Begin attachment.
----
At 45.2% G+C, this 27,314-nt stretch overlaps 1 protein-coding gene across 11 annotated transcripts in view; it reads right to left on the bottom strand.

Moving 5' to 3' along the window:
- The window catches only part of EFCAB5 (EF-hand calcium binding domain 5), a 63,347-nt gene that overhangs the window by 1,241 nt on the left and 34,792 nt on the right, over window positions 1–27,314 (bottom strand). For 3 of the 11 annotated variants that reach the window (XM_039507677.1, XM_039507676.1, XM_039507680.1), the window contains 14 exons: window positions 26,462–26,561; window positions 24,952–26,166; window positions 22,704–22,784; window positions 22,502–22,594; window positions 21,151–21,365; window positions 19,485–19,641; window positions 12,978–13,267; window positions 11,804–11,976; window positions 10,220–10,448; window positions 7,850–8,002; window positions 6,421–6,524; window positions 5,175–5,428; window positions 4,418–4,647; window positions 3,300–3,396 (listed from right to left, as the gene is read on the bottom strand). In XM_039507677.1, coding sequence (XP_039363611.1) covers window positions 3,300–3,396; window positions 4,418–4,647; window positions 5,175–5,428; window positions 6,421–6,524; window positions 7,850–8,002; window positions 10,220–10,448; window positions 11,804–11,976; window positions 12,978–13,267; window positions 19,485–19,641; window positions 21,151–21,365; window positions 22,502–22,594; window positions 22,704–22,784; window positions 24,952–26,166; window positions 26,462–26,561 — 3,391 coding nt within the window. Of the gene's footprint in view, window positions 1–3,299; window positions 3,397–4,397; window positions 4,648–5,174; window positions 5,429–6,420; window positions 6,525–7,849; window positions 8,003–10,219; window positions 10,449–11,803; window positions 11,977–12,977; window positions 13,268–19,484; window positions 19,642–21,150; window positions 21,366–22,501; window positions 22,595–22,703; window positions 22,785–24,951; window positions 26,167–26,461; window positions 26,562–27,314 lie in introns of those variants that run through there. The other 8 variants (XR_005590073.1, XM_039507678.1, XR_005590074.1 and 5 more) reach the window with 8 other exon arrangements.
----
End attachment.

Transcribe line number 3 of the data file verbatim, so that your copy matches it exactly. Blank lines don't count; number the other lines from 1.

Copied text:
- The window catches only part of EFCAB5 (EF-hand calcium binding domain 5), a 63,347-nt gene that overhangs the window by 1,241 nt on the left and 34,792 nt on the right, over window positions 1–27,314 (bottom strand). For 3 of the 11 annotated variants that reach the window (XM_039507677.1, XM_039507676.1, XM_039507680.1), the window contains 14 exons: window positions 26,462–26,561; window positions 24,952–26,166; window positions 22,704–22,784; window positions 22,502–22,594; window positions 21,151–21,365; window positions 19,485–19,641; window positions 12,978–13,267; window positions 11,804–11,976; window positions 10,220–10,448; window positions 7,850–8,002; window positions 6,421–6,524; window positions 5,175–5,428; window positions 4,418–4,647; window positions 3,300–3,396 (listed from right to left, as the gene is read on the bottom strand). In XM_039507677.1, coding sequence (XP_039363611.1) covers window positions 3,300–3,396; window positions 4,418–4,647; window positions 5,175–5,428; window positions 6,421–6,524; window positions 7,850–8,002; window positions 10,220–10,448; window positions 11,804–11,976; window positions 12,978–13,267; window positions 19,485–19,641; window positions 21,151–21,365; window positions 22,502–22,594; window positions 22,704–22,784; window positions 24,952–26,166; window positions 26,462–26,561 — 3,391 coding nt within the window. Of the gene's footprint in view, window positions 1–3,299; window positions 3,397–4,397; window positions 4,648–5,174; window positions 5,429–6,420; window positions 6,525–7,849; window positions 8,003–10,219; window positions 10,449–11,803; window positions 11,977–12,977; window positions 13,268–19,484; window positions 19,642–21,150; window positions 21,366–22,501; window positions 22,595–22,703; window positions 22,785–24,951; window positions 26,167–26,461; window positions 26,562–27,314 lie in introns of those variants that run through there. The other 8 variants (XR_005590073.1, XM_039507678.1, XR_005590074.1 and 5 more) reach the window with 8 other exon arrangements.